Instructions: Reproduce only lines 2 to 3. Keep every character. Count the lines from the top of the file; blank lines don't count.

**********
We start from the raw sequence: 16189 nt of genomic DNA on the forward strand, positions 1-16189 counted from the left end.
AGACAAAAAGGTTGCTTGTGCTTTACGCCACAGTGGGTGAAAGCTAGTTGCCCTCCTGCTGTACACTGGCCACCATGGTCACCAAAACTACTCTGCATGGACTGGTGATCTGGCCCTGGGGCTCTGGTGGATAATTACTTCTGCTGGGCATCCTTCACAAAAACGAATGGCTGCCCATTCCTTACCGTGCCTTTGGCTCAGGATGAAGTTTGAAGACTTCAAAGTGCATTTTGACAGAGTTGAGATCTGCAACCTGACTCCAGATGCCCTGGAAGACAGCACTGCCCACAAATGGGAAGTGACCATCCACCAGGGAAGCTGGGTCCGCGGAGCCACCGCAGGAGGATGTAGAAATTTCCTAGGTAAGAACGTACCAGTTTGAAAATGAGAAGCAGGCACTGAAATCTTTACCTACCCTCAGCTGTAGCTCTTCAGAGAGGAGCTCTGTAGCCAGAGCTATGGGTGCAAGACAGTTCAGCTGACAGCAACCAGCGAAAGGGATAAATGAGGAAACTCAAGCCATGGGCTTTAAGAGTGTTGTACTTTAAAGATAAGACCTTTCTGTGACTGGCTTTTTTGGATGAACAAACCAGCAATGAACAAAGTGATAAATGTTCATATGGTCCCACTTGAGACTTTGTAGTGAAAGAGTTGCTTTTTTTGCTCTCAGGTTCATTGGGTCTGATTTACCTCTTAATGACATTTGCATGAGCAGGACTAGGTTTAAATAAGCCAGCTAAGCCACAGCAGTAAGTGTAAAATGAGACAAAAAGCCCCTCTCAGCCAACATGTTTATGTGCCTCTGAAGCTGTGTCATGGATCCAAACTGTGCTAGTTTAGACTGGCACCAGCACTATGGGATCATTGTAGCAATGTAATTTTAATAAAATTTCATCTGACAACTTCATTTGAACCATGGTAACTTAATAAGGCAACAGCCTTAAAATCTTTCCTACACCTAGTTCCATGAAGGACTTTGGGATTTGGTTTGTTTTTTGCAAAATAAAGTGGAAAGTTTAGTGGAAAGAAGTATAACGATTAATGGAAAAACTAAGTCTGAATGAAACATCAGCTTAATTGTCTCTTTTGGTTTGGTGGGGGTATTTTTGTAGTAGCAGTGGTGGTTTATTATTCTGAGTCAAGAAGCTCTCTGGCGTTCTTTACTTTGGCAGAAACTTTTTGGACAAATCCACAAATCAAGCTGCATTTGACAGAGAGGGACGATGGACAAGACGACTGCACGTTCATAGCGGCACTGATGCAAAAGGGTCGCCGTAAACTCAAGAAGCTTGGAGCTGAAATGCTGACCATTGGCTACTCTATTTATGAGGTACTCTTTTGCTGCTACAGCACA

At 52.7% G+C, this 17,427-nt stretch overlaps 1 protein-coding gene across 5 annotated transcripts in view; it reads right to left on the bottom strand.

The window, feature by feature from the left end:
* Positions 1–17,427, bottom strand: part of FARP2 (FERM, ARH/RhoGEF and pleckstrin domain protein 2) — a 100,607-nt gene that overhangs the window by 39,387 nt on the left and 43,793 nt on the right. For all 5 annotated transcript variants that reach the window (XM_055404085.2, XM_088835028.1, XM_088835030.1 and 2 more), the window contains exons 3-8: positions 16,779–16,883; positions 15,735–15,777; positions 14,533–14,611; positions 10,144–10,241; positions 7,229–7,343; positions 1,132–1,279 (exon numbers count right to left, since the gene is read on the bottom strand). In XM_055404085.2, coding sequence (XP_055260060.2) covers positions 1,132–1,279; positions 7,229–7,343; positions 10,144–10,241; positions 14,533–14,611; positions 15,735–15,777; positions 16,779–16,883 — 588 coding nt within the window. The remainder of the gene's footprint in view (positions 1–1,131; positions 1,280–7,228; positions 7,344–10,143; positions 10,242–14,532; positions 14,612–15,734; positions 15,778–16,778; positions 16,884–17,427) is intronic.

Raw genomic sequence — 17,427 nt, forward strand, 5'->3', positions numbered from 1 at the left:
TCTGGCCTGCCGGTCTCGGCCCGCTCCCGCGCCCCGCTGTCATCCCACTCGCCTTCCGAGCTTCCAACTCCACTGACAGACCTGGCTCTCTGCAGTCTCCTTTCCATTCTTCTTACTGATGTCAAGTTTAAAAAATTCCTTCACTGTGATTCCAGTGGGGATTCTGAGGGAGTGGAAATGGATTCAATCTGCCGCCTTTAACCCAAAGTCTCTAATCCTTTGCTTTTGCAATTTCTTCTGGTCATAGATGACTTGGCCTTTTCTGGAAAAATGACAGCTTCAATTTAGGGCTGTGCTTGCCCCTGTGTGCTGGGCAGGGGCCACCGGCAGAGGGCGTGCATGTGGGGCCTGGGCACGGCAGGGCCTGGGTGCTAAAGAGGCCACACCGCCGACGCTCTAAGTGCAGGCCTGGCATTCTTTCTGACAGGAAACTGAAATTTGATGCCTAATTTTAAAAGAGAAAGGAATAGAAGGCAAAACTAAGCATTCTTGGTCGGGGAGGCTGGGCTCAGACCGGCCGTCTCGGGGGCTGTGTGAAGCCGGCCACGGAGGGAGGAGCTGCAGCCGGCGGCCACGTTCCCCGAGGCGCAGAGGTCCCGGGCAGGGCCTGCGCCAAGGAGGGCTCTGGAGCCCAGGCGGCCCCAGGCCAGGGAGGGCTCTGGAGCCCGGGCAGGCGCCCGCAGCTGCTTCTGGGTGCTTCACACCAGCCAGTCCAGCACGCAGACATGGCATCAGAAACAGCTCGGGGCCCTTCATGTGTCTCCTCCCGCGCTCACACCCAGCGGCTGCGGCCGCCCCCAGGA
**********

AGACAAAAAGGTTGCTTGTGCTTTACGCCACAGTGGGTGAAAGCTAGTTGCCCTCCTGCTGTACACTGGCCACCATGGTCACCAAAACTACTCTGCATGGACTGGTGATCTGGCCCTGGGGCTCTGGTGGATAATTACTTCTGCTGGGCATCCTTCACAAAAACGAATGGCTGCCCATTCCTTACCGTGCCTTTGGCTCAGGATGAAGTTTGAAGACTTCAAAGTGCATTTTGACAGAGTTGAGATCTGCAACCTGACTCCAGATGCCCTGGAAGACAGCACTGCCCACAAATGGGAAGTGACCATCCACCAGGGAAGCTGGGTCCGCGGAGCCACCGCAGGAGGATGTAGAAATTTCCTAGGTAAGAACGTACCAGTTTGAAAATGAGAAGCAGGCACTGAAATCTTTACCTACCCTCAGCTGTAGCTCTTCAGAGAGGAGCTCTGTAGCCAGAGCTATGGGTGCAAGACAGTTCAGCTGACAGCAACCAGCGAAAGGGATAAATGAGGAAACTCAAGCCATGGGCTTTAAGAGTGTTGTACTTTAAAGATAAGACCTTTCTGTGACTGGCTTTTTTGGATGAACAAACCAGCAATGAACAAAGTGATAAATGTTCATATGGTCCCACTTGAGACTTTGTAGTGAAAGAGTTGCTTTTTTTGCTCTCAGGTTCATTGGGTCTGATTTACCTCTTAATGACATTTGCATGAGCAGGACTAGGTTTAAATAAGCCAGCTAAGCCACAGCAGTAAGTGTAAAATGAGACAAAAAGCCCCTCTCAGCCAACATGTTTATGTGCCTCTGAAGCTGTGTCATGGATCCAAACTGTGCTAGTTTAGACTGGCACCAGCACTATGGGATCATTGTAGCAATGTAATTTTAATAAAATTTCATCTGACAACTTCATTTGAACCATGGTAACTTAATAAGGCAACAGCCTTAAAATCTTTCCTACACCTAGTTCCATGAAGGACTTTGGGATTTGGTTTGTTTTTTGCAAAATAAAGTGGAAAGTTTAGTGGAAAGAAGTATAACGATTAATGGAAAAACTAAGTCTGAATGAAACATCAGCTTAATTGTCTCTTTTGGTTTGGTGGGGGTATTTTTGTAGTAGCAGTGGTGGTTTATTATTCTGAGTCAAGAAGCTCTCTGGCGTTCTTTACTTTGGCAGAAACTTTTTGGACAAATCCACAAATCAAGCTGCATTTGACAGAGAGGGACGATGGACAAGACGACTGCACGTTCATAGCGGCACTGATGCAAAAGGGTCGCCGTAAACTCAAGAAGCTTGGAGCTGAAATGCTGACCATTGGCTACTCTATTTATGAGGTACTCTTTTGCTGCTACAGCACA

At 52.7% G+C, this 17,427-nt stretch overlaps 1 protein-coding gene across 5 annotated transcripts in view; it reads right to left on the bottom strand.